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Google's revenue was lower than expected during the final quarter of 2011, but some of the company’s other initiatives continue to grow and show promise. One of those initiatives is Android, Google’s mobile operating system that’s become a global, unstoppable force. Google CEO Larry Page revealed that over 250 million Android devices have been activated worldwide, with more than 11 billion apps downloaded from the Android Market. That’s an increase of 50 million activations since November, and just weeks after Google celebrated 10 billion app downloads in December with a 10-day sale.
Though Google delivered some of their first disappointing quarterly results in a while, with ad prices and shares dropping in a weakened market, the company looks to outlets like Android and Google+ to grow and maintain dominance in mobile and personalized search. Google reported net revenues of $8.13 billion, less than Wells Fargo’s pessimistic prediction of $8.31 billion. Google’s per-click rate is down 8 percent, and the amount Google pays to its partners to acquire this traffic is up 18 percent. Some say Google’s push for improved searches has affected its cost-per-click numbers.
Lawsuits are telling of Android’s true costs
One thing we don’t get to hear during Google’s earnings call is Android revenue, though a recent report from Oracle offers some insight as to the value behind Google’s mobile ecosystem. Android could be worth $10 million annually in mobile ad revenues, totaling $3.65 billion a year overall, according to Oracle. The figures come from Oracle’s latest submission to the court in conjunction with its ongoing lawsuit against Google. That’s not including direct revenues earned from the Android Market. And without Google revealing any numbers itself, there’s no way to fully confirm Oracle’s figures, especially since they’re not saying how they reached this conclusion either. However, free and open source software advocate Florian Muller guesses that Oracle’s assuming $14 of ad revenue per Android user, per year.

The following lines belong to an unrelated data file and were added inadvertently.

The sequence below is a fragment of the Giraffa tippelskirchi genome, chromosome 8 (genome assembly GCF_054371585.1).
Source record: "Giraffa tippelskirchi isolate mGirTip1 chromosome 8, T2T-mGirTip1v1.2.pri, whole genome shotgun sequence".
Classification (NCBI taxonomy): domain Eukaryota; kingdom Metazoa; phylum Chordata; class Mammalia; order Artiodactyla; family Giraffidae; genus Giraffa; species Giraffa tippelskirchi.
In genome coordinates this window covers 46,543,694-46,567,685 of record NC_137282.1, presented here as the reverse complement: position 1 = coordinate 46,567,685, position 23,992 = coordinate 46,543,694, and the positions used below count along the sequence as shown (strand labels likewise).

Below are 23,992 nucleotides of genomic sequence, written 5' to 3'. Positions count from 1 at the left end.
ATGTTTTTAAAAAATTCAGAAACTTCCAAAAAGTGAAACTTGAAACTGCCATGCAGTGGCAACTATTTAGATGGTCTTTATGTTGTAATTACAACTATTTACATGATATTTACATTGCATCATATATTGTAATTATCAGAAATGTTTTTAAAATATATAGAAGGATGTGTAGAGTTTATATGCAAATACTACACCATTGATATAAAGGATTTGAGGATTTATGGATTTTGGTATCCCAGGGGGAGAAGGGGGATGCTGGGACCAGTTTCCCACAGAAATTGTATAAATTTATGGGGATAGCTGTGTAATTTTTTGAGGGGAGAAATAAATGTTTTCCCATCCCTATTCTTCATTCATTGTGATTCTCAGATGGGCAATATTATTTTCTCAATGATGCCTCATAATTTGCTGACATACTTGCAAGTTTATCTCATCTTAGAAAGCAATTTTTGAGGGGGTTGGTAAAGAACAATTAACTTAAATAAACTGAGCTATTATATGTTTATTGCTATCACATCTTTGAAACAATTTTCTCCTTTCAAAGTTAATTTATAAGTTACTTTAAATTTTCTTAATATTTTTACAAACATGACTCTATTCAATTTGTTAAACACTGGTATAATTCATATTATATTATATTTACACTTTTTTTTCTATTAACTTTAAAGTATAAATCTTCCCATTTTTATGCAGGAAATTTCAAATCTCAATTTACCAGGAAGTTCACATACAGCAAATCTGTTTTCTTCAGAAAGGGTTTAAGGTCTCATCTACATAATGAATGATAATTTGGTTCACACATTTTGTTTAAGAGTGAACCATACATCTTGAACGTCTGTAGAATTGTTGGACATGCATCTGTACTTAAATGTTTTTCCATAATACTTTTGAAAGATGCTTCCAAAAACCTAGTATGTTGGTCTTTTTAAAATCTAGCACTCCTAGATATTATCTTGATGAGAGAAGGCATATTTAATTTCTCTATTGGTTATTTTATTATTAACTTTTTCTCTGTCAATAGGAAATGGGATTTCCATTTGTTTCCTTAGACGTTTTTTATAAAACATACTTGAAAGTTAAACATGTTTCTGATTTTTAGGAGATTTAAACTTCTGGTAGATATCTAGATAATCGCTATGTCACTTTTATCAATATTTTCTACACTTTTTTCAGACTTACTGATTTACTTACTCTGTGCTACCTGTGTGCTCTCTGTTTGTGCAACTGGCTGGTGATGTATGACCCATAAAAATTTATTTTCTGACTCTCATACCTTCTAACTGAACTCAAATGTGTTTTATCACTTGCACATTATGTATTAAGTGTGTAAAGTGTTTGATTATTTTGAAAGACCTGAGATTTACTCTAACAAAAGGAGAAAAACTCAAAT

While Oracle drums up more headlines while their case against Google awaits trial, a German court has ruled against Samsung in a patent suit against Apple. The latest update in this ongoing battle pertains to the 13 patents currently in question in Germany, though the ruling only relates to one of these patents. This particular case covers three mobile technology patents Samsung claims Apple’s infringed, and the German court will decide on the other two patents later this month and in March. Samsung is disappointed with the German court’s rulings, but has not said whether it will make an appeal.